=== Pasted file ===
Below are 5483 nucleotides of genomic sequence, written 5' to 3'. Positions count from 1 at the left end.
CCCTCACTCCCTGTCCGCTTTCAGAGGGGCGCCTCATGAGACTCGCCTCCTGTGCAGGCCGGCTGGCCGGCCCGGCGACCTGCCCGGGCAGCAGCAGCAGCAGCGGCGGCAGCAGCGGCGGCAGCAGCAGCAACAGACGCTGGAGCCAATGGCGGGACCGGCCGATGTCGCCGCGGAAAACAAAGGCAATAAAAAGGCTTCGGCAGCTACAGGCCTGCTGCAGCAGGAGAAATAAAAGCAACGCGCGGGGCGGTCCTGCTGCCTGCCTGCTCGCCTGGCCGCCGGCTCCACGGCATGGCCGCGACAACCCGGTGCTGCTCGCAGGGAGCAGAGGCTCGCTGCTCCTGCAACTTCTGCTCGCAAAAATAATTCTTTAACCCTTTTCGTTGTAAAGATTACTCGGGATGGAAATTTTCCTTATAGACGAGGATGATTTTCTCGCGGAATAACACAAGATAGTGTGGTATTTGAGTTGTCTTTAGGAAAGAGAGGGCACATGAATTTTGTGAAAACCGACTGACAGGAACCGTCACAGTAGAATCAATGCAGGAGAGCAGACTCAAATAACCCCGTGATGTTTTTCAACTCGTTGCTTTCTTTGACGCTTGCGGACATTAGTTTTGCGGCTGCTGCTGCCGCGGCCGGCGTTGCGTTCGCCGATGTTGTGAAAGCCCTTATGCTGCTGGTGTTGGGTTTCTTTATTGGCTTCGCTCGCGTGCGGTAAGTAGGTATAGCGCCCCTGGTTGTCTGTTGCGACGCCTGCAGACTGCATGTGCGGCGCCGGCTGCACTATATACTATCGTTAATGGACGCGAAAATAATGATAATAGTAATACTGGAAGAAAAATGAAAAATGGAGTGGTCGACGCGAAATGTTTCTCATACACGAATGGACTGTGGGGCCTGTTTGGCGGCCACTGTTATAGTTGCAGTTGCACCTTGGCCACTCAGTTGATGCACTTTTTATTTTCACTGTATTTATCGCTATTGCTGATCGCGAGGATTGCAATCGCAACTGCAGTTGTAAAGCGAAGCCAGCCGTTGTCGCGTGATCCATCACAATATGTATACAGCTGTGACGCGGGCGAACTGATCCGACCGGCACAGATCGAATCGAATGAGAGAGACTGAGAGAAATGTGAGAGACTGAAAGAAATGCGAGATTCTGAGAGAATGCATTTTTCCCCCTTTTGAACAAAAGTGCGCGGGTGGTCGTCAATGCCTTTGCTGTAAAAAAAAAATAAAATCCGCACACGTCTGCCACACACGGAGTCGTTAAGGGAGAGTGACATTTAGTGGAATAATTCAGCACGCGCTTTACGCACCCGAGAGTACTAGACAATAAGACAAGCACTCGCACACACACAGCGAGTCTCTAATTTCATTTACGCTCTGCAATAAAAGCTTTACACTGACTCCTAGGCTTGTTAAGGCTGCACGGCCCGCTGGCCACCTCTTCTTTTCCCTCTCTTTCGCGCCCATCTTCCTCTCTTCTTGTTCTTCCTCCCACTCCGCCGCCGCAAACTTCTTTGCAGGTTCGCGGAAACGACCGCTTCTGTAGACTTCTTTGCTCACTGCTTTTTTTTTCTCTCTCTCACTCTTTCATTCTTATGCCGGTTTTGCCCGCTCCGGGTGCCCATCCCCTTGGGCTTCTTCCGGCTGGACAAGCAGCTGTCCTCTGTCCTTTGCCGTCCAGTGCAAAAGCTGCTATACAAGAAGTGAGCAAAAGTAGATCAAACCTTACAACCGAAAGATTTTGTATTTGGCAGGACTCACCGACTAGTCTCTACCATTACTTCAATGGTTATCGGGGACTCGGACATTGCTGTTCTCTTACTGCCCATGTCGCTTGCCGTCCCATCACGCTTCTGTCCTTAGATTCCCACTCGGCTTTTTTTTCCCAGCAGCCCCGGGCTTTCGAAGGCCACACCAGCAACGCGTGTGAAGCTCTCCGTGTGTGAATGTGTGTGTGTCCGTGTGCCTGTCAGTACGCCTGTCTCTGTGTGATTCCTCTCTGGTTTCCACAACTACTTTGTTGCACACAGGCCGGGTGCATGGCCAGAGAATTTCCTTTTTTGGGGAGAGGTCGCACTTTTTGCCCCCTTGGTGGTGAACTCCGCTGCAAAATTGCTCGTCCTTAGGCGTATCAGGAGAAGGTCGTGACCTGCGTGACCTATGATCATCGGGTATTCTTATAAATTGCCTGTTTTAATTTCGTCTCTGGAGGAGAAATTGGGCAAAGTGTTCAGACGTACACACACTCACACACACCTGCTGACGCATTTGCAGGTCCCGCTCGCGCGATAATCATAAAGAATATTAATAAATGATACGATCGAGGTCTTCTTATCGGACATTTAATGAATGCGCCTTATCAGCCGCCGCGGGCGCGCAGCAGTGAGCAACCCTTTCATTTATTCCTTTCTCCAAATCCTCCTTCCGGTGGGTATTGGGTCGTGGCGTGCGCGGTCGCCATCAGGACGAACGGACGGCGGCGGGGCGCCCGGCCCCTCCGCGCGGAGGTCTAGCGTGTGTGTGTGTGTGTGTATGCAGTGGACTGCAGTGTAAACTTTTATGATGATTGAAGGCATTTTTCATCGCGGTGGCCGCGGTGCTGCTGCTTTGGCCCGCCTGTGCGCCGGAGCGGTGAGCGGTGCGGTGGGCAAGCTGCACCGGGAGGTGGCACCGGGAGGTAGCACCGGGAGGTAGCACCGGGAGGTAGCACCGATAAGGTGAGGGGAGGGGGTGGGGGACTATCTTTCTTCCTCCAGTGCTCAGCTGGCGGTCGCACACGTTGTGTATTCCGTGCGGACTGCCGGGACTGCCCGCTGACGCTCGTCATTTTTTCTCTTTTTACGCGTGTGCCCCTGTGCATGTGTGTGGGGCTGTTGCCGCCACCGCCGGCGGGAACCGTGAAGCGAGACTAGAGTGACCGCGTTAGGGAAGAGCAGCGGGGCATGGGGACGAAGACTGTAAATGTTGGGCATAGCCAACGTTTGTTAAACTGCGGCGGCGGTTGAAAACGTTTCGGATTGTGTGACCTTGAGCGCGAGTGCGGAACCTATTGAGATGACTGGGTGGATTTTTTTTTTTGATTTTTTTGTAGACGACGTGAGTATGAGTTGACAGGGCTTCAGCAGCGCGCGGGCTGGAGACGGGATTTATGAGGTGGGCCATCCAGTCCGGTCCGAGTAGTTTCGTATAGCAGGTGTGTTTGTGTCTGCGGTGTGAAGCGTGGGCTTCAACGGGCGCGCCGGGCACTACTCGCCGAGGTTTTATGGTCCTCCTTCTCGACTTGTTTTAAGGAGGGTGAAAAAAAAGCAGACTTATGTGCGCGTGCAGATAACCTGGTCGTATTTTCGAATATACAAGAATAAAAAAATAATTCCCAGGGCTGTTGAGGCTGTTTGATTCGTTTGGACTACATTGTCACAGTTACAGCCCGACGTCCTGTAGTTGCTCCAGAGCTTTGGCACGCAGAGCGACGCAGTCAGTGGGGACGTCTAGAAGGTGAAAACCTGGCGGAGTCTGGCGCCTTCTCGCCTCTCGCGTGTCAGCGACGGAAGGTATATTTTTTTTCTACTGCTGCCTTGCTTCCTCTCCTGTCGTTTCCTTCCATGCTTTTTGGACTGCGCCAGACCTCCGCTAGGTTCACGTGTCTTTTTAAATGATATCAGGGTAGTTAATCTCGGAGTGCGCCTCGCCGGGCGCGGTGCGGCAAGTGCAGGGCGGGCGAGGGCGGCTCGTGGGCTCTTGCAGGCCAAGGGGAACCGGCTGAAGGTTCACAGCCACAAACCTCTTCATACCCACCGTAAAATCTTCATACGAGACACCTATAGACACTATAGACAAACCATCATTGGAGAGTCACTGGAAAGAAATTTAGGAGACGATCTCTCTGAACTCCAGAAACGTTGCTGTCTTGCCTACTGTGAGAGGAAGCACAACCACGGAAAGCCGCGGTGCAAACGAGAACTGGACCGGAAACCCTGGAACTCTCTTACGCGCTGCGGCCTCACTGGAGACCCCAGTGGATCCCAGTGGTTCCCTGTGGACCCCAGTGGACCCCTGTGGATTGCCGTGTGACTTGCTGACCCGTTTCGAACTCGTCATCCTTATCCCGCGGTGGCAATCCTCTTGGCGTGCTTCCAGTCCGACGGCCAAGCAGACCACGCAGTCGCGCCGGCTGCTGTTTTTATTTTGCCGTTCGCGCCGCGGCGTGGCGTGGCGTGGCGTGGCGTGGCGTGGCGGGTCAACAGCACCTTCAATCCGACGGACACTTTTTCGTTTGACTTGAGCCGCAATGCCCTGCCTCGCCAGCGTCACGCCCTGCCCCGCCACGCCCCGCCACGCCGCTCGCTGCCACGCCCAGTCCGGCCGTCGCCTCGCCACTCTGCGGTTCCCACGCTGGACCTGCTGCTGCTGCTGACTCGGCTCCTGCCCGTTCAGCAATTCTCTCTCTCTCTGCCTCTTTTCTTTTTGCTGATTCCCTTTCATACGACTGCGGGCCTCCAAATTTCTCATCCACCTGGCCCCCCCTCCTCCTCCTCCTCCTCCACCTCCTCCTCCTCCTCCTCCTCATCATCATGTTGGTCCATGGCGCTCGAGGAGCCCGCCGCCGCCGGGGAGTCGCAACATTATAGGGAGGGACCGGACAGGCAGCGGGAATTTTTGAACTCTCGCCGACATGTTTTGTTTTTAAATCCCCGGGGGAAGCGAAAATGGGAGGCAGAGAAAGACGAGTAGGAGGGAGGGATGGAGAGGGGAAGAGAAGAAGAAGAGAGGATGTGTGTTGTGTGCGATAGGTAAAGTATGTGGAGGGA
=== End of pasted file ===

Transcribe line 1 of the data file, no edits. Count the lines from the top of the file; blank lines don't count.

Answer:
Below are 5483 nucleotides of genomic sequence, written 5' to 3'. Positions count from 1 at the left end.